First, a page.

Critical acclaim for the DFO’s “Acis and Galatea” opera in the park performance!
Acis and Galatea opera dazzles in park setting
from the Duluth News Tribune on Monday, August 23, 2010 by Sam Black
Without counting, several hundred people of all ages gathered at Leif Erikson Park on Sunday evening to watch a retelling of the tragic love story of “Acis and Galatea” by the Duluth Festival Opera company.
If you weren’t there, you missed it! The music came from 1718 and the pen of George Frederic Handel, but stage director Craig Fields decided to set the story in a Midwestern barnyard.
Certainly, the cast of singers and dancers delighted each generation seated on the hillside.
In brief, Galatea comes from a watery world, but the young man Acis loves her and captures her fancy as well. The bumpkin, a.k.a. Polyphemus in another setting, is jealous, and ultimately removes Acis with a very large boulder. As Galatea mourns, a fountain (or stream) begins to flow, announcing the ongoing presence of Acis, and her mourning turns to rejoicing. Ovid’s ancient story can fit just about anywhere, even Duluth, USA.
In the atmosphere of Leif Erikson Park, celebration certainly prevailed. One must remember that the concert hall is a relatively recent invention. For Handel, his audience would have food and drink in hand, and be as interested in their friends as in the stage show. For us, attention was primarily directed to the amphitheater, with conductor Markand Thakar leading a chamber ensemble from the Duluth Superior Symphony Orchestra with a spectacular backdrop known as Lake Superior.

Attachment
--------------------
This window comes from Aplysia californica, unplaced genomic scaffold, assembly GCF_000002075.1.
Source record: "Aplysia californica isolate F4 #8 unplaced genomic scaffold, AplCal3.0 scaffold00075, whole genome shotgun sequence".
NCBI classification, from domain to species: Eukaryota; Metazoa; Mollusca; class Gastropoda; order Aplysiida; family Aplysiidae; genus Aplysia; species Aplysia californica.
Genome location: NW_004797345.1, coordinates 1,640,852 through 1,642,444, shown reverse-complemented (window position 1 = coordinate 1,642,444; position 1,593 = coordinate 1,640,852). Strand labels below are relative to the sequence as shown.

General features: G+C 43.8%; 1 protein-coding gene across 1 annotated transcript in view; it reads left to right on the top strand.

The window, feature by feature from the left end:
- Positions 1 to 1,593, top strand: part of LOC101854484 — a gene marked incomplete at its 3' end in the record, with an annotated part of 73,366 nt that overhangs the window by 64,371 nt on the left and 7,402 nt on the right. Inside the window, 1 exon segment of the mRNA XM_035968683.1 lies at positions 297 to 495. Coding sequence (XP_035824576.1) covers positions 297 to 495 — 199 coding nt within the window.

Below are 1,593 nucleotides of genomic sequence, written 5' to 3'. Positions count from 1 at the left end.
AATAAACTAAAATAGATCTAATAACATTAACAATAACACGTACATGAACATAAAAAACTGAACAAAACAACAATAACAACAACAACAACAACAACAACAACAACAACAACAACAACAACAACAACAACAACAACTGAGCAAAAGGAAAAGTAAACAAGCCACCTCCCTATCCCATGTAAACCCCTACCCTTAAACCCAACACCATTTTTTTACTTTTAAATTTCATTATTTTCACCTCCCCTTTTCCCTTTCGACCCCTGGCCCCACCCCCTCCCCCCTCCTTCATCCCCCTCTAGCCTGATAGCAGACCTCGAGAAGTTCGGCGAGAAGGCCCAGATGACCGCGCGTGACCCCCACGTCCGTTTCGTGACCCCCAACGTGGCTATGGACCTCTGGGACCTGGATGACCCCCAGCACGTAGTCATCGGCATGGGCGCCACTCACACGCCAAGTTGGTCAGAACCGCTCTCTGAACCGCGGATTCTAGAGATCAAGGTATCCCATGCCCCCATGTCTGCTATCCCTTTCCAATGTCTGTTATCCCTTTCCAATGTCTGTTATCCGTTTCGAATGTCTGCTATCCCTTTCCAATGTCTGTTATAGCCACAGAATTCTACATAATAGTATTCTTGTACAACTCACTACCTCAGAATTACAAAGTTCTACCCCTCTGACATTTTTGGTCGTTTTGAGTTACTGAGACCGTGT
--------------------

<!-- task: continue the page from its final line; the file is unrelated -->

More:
I suppose the amplification was necessary in the outdoors, but it was disappointing to have all the sound of orchestra and singers coming through large boxes (speakers) placed all around the stage.
Even so, the production was dazzling! On 10 occasions, dancers came out to subtly interpret the unfolding drama on stage. Their wistful movements matched the breeze and the lake murmurings in this story of unrequited love. The orchestra was nicely balanced with the chorus, as they summarized and commented on the behavior of the main characters.
Marc Schapman as Acis was crystal clear and filled with love right up to the moment he was stoned by the jealous farmhand, Branch Fields. Fields added a southwestern drawl to his singing to paraphrase images from “Oklahoma!” perhaps, even as he wasn’t going to get the girl he set his eyes on.
Colyn Tvete, as the barkeep Damon, consoled both Galatea and Acis while supplying tall beverages to order. As Galatea, Penelope Shumate attracted a lot of attention at center stage, but she was left alone with the lonesome awareness of her beauty.
Shumate’s voice, while full and wonderful, seemed a bit heavy for the lines of Galatea, but in the outdoor setting, that was a distinct advantage. Tvete’s light tenor was uplifting to both of his barroom clients. Fields was extremely humorous with his drawling Handel, right up to the moment he pounded the amorous life out of the naive Acis.
Choreographer Juliana Bertelsen was airy and delicate in directing her seven dancers in and around the tensions on stage. Throughout, Handel’s music always is direct, whether grieving or rejoicing, and ultimately, the sense of “Happy, happy, we!” prevailed throughout the park.
Samuel Black is music director at Duluth Congregational Church and a regular presence in the musical delights of Duluth.